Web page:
Junior senator needed at checkout

Joni Ernst makes stop at Jamboree Foods in Gowrie

-Messenger photo by Elijah Decious
U.S. Sen. Joni Ernst met with Nick Graham, owner of Jamboree Foods grocery store in Gowrie, on Wednesday.

GOWRIE — Jamboree Foods shoppers saw what was perhaps a familiar face at the checkout line on Wednesday evening — U.S. Sen. Joni Ernst.

The Red Oak Republican toured the small grocery store, kept alive by owner Nick Graham, learning how grateful those in Gowrie and nearby communities were to simply have a grocery store. The nearest one outside Gowrie is a 30-minute drive in any direction.

“Economic development is huge,” said Graham, who took the junior senator on a tour as shoppers picked up marshmallows, milk and whiskey to take through her line before her shift was over.

“Every time 40 kids graduate and 20 kids enroll in kindergarten, you have more pressure,” he said, noting that broadband connectivity and a more decentralized local food production were big priority items for his business.

The grocer comes from a heritage of “farm to table” food production. His grandparents raised three children on a 160-acre farm starting in the 1950s.

-Messenger photo by Elijah Decious
Sen. Joni Ernst checks Kim Peterson, of Callender, out of Jamboree Foods in Gowrie on Wednesday.

Now, Graham sells that food at retail in a world where farms that small are a rarity.

“By the time they retired, they owned the entire section and there were no children living in it,” he said, noting that the mass vertical integration seen in food production industries “certainly doesn’t bode well for Main Street.”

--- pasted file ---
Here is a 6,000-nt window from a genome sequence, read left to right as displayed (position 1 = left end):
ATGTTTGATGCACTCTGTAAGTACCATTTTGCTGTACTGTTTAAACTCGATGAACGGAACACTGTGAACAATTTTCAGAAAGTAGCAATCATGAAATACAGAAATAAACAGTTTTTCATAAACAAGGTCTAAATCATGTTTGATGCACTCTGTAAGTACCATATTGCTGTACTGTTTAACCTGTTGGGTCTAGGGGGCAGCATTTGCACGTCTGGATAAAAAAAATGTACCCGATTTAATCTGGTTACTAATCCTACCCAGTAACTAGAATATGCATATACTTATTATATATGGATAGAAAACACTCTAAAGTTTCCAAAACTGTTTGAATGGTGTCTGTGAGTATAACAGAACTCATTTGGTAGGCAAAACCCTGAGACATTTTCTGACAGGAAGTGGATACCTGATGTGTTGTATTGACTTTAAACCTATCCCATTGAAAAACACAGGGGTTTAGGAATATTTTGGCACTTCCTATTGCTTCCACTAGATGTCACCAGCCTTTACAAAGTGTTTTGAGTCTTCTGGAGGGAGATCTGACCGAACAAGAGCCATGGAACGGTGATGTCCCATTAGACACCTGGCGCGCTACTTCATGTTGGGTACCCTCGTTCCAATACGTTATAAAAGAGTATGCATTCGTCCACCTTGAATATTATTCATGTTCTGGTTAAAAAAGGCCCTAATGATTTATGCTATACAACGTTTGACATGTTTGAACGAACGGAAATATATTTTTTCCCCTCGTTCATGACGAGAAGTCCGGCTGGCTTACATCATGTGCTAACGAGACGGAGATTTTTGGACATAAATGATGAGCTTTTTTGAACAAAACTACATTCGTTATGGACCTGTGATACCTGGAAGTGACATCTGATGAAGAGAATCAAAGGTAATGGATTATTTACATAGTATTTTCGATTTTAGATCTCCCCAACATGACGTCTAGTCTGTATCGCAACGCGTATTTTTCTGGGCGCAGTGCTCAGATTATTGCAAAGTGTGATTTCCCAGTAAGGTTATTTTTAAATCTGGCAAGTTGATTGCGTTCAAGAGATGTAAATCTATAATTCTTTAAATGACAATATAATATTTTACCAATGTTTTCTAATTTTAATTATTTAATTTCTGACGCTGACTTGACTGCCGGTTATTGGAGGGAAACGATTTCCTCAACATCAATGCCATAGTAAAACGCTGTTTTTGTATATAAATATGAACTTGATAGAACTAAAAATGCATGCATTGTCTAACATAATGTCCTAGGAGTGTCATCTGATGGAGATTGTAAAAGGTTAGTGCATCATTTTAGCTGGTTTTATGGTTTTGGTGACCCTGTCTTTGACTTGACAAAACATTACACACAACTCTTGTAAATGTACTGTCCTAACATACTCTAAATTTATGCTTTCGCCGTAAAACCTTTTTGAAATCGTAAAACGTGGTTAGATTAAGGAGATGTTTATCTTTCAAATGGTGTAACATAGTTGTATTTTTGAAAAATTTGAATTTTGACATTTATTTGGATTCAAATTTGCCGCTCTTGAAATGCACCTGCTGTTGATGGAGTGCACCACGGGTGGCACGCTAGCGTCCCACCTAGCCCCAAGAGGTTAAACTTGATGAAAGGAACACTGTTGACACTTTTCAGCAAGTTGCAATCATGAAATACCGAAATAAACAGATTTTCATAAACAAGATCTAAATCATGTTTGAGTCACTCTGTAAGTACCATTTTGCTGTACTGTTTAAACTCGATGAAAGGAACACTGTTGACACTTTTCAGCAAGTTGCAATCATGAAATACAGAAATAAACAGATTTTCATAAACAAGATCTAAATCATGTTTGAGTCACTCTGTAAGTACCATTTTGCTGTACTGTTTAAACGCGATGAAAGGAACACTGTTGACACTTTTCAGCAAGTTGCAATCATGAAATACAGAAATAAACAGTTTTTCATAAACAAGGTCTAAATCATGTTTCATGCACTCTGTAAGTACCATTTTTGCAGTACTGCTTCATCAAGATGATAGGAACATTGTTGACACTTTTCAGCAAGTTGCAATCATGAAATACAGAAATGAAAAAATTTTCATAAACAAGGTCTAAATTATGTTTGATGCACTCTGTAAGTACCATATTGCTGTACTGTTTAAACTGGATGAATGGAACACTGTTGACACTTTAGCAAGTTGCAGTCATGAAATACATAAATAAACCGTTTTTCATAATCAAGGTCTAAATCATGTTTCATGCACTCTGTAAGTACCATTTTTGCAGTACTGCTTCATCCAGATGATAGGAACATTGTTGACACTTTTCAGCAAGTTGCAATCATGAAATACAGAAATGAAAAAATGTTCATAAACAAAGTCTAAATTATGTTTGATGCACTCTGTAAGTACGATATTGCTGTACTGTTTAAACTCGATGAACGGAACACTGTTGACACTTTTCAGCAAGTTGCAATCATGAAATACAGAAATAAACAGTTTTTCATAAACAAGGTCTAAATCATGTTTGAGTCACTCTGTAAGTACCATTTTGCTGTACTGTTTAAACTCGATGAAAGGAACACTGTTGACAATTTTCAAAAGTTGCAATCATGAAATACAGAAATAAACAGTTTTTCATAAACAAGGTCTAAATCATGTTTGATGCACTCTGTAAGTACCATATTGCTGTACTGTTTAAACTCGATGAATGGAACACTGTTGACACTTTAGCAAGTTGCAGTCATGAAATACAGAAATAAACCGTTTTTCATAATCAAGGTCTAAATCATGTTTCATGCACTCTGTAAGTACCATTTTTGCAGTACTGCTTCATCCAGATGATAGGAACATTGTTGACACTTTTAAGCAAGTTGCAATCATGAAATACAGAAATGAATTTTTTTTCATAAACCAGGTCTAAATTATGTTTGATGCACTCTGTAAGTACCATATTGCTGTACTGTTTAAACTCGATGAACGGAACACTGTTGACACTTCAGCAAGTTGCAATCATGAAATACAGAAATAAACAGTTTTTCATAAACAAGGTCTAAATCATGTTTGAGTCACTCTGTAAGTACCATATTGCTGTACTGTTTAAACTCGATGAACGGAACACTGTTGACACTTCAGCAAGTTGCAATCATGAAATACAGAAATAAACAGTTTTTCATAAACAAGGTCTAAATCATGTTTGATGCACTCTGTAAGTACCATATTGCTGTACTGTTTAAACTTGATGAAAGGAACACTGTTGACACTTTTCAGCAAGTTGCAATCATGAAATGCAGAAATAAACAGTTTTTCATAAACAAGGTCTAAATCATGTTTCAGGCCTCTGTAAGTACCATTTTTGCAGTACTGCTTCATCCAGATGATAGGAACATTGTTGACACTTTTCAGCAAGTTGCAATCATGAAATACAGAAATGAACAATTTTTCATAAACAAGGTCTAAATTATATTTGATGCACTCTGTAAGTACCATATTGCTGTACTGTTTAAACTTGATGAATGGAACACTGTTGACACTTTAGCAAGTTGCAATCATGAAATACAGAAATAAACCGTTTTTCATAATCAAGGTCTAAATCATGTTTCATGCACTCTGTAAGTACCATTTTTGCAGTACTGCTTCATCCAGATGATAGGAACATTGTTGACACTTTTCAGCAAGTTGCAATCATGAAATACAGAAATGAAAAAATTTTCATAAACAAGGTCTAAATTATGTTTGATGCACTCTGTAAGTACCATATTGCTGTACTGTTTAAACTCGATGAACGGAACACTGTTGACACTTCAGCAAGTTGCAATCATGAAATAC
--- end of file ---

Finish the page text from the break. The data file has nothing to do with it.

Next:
And in the country with the most efficient food production system, he notes the irony.

“What’s been so good for America from a food production system standpoint hasn’t been good for rural communities,” he said.

Ernst noted the pain of the farmer right now, in the midst of a continually escalating trade war with China that has removed access to critical pork and soybean markets for the biggest pork and one of the biggest soybean producing states.

“I just want to know when it will end,” is what one farmer asked Ernst, noting how painful it had become, even with Market Facilitation Program payments.

Ernst has previously said on the record that farmers want “trade, not aid,” and that President Trump has asked her a few times this year to relay to her rural constituents the importance of patience as the two countries wait out the impasse with the Asian country she calls a “dirty player,” in trade negotiations.

As summer inches closer to harvest season, she was still unsure of when it would end, only offering her hopes that it would end soon.

“I’m hopeful,” she said, that the U.S. can revive lost markets for soybean and pork exports as China has moved on to other countries like Argentina and Brazil to fill their need in the mean time — a move she calls a “show game” on their part.

“Again, hopeful,” she noted with concerns about ground gained in South America as the two countries increase their bushels per acre of production. “I think we can.”

Ernst said the ball is in the lower house of Congress as the Senate waits for House of Representatives Speaker Nancy Pelosi, D-Calif, to commit to bring the U.S.-Mexico-Canada Agreement to the floor.